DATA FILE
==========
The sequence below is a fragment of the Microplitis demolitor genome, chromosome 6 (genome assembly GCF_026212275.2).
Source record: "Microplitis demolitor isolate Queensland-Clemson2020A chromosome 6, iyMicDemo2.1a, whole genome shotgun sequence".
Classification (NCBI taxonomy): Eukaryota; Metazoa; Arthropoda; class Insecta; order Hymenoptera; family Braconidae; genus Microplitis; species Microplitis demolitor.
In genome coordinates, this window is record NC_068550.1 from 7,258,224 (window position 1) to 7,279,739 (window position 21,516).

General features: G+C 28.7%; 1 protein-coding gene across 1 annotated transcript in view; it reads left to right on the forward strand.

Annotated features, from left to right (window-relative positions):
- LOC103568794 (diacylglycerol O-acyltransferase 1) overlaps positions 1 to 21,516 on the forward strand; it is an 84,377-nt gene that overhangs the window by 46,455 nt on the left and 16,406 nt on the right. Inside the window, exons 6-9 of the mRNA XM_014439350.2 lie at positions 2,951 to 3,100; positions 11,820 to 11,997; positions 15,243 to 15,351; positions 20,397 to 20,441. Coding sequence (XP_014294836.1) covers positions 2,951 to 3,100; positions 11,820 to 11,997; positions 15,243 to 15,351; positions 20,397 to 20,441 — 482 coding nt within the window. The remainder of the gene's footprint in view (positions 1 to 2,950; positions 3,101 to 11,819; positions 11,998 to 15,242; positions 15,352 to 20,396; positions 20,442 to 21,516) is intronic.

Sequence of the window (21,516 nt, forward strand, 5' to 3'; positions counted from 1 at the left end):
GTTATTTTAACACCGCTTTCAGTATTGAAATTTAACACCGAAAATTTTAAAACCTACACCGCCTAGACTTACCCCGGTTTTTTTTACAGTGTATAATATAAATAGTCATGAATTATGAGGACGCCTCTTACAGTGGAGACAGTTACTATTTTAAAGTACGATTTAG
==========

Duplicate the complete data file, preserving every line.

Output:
The sequence below is a fragment of the Microplitis demolitor genome, chromosome 6 (genome assembly GCF_026212275.2).
Source record: "Microplitis demolitor isolate Queensland-Clemson2020A chromosome 6, iyMicDemo2.1a, whole genome shotgun sequence".
Classification (NCBI taxonomy): Eukaryota; Metazoa; Arthropoda; class Insecta; order Hymenoptera; family Braconidae; genus Microplitis; species Microplitis demolitor.
In genome coordinates, this window is record NC_068550.1 from 7,258,224 (window position 1) to 7,279,739 (window position 21,516).

General features: G+C 28.7%; 1 protein-coding gene across 1 annotated transcript in view; it reads left to right on the forward strand.

Annotated features, from left to right (window-relative positions):
- LOC103568794 (diacylglycerol O-acyltransferase 1) overlaps positions 1 to 21,516 on the forward strand; it is an 84,377-nt gene that overhangs the window by 46,455 nt on the left and 16,406 nt on the right. Inside the window, exons 6-9 of the mRNA XM_014439350.2 lie at positions 2,951 to 3,100; positions 11,820 to 11,997; positions 15,243 to 15,351; positions 20,397 to 20,441. Coding sequence (XP_014294836.1) covers positions 2,951 to 3,100; positions 11,820 to 11,997; positions 15,243 to 15,351; positions 20,397 to 20,441 — 482 coding nt within the window. The remainder of the gene's footprint in view (positions 1 to 2,950; positions 3,101 to 11,819; positions 11,998 to 15,242; positions 15,352 to 20,396; positions 20,442 to 21,516) is intronic.

Sequence of the window (21,516 nt, forward strand, 5' to 3'; positions counted from 1 at the left end):
GTTATTTTAACACCGCTTTCAGTATTGAAATTTAACACCGAAAATTTTAAAACCTACACCGCCTAGACTTACCCCGGTTTTTTTTACAGTGTATAATATAAATAGTCATGAATTATGAGGACGCCTCTTACAGTGGAGACAGTTACTATTTTAAAGTACGATTTAG